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3 Kakaako parks swept of homeless


    Homeless people queued up at the corner of Ilalo and Cooke streets as state crews and officials cleared the area of homeless dwellings and belongings Sunday at Kakaako Waterfront Park. State officials have closed the park indefinitely as they cope with the growing homeless epidemic in Hawaii.

Maintenance crews arrived at three parks at sunrise Monday with leaf blowers, grass cutters and rakes following a late-night sweep where state deputy sheriffs removed dozens of homeless people from their encampments.

Sixteen deputy sheriffs cleared out fewer than 100 homeless people who remained illegally camping at Kakaako Waterfront, Gateway and Kewalo Basin parks Sunday night — a week after the state announced that all three parks were to be closed to the public indefinitely because of safety concerns. About 180 people had been illegally camping at the parks.

No-trespassing signs were posted at park gates Monday, and sheriff vehicles were situated at entry points at Kakaako Waterfront Park.

No arrests were made during the sweep, according to the state Department of Public Safety.

“Sheriffs will continue to conduct frequent patrols of the Kakaako area throughout the day and night as part of their normal procedure,” said DPS spokeswoman Toni Schwartz when asked what will be done to ensure trespassers are kept out during the closure.

On Monday, after the parks had been cleared, about a dozen homeless people moved their tents, tarps and belongings to sidewalks on Ohe and Olomehani streets, not far from Kakaako Waterfront and Gateway parks.

Sitting on a folded blanket on the sidewalk, Dayna Maiolu, 42, who has lived at the park for the past few months, said, “Many of us can’t go to shelters because of our pets. We are not willing to give them up.”

On the mauka sidewalk of Ohe Street, Baby Filisi, 38, who has lived at the park for almost two years, moved her tent and belongings next to a chain-link fence. “Every day we have to start again and again and again when they do sweep,” Filisi said. “We’re trying to step up, too. We don’t like this life over here.”

State homeless coordinator Scott Morishige said outreach workers from organizations including the Institute for Human Services, Kalihi-Palama Health Center, Hale Naau Pono and Care Hawaii were on hand Sunday afternoon through the evening to help those displaced.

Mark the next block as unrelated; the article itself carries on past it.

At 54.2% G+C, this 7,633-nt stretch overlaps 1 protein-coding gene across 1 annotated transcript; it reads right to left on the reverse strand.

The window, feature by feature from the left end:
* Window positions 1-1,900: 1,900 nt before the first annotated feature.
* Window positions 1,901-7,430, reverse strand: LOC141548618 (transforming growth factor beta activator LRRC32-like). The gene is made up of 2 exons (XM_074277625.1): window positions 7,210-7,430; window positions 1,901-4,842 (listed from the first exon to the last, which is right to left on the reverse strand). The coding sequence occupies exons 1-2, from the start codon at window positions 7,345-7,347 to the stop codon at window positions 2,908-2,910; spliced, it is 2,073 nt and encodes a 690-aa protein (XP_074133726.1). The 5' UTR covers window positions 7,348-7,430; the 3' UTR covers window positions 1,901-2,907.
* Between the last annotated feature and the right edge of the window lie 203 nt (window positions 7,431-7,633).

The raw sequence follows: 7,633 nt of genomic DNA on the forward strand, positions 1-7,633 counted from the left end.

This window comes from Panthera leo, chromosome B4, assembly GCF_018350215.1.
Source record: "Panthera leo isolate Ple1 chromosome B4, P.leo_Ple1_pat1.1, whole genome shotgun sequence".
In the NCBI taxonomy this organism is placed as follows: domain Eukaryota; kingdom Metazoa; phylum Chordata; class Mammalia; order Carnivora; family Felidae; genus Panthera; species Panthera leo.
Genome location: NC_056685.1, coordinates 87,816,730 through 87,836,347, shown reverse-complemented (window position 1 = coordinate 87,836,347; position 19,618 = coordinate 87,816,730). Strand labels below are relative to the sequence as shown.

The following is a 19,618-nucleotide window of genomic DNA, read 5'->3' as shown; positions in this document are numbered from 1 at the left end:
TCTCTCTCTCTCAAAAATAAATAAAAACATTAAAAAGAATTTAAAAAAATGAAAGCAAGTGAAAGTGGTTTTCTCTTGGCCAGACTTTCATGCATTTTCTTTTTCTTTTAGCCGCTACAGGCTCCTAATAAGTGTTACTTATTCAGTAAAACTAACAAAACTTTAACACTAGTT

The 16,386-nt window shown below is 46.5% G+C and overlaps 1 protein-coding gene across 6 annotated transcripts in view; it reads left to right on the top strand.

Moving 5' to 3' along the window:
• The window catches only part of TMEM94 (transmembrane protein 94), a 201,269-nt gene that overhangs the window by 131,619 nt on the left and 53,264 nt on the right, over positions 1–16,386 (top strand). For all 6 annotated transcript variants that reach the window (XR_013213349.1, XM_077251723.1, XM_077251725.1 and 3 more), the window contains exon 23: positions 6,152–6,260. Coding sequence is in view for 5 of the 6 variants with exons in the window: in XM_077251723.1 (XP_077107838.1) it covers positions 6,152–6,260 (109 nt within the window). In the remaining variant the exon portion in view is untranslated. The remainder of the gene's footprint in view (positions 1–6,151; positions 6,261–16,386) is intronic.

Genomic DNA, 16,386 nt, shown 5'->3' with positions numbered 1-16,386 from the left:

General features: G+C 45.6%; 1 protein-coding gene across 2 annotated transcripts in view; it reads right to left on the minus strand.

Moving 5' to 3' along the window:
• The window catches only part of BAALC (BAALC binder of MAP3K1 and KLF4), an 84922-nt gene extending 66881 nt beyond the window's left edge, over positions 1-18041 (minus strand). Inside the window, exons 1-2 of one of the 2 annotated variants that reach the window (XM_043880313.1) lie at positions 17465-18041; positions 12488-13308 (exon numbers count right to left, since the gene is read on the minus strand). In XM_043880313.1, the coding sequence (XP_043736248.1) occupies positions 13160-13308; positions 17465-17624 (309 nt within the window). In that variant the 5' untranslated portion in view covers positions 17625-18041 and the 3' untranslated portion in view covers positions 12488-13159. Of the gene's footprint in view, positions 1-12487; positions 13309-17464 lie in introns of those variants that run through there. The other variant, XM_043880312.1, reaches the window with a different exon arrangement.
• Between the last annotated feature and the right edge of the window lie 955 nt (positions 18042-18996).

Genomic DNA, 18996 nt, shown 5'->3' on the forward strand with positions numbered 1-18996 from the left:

“It really takes a concerted effort of outreach so we can get people off the streets and get them to a place of stability,” Morishige said Monday morning as he stood near Gateway Park.

From Tuesday to Sunday night, outreach workers helped 32 people, including families with young children, get into various shelters. Morishige said a number of programs other than emergency shelters are available to assist with housing, such as city and state Housing First initiatives.

The Institute for Human Services, Next Step Shelter and Onelauena Shelter at Barbers Point were among the shelters where Kakaako homeless were placed. Mo­rishige also said one woman was placed at the Waianae Civic Center, which is operated by U.S. Vets. Four people were placed into permanent housing.

Morishige said he and other outreach workers will continue today to assist the homeless who may be in the area of Kakaako Waterfront Park.

There were several other people who declined offers of going to a shelter or using other social services. “For those individuals we are going to continue to make the effort to offer those services to people even though they are not currently in the park,” he added.

Meanwhile the Hawaii Community Development Authority, the state agency that oversees the three parks, is assessing damage to the grounds from vandalism and the encampments. Estimated at $500,000, HCDA spokesman Garett Kamemoto said the agency plans to meet with vendors for an exact cost. “It’s going to take a few days.”

Reports of fires, dog attacks and vandalism prompted the closure of the parks indefinitely. There was visible damage to underground electrical vaults at the promenade at Kakaako Waterfront Park on Monday morning.

Inside a tentlike structure, a Panasonic window air conditioner was surrounded by boards.

“Anytime someone is tampering with the electricity, there’s a significant health hazard there,” Kamemoto said.

Workers disposed of about 15 truckloads of trash and stored more than 20 bins of property left behind — each bin equivalent to the size of a container used for curbside recycling.

Crews are expected to return to the parks today to continue cleanup efforts.

Later this month the Department of Transportation plans to conduct a sweep of a homeless encampment under the Nimitz viaduct. Morishige said cleanup operations are tentatively set for Oct. 23; however, they are still in the planning stages.

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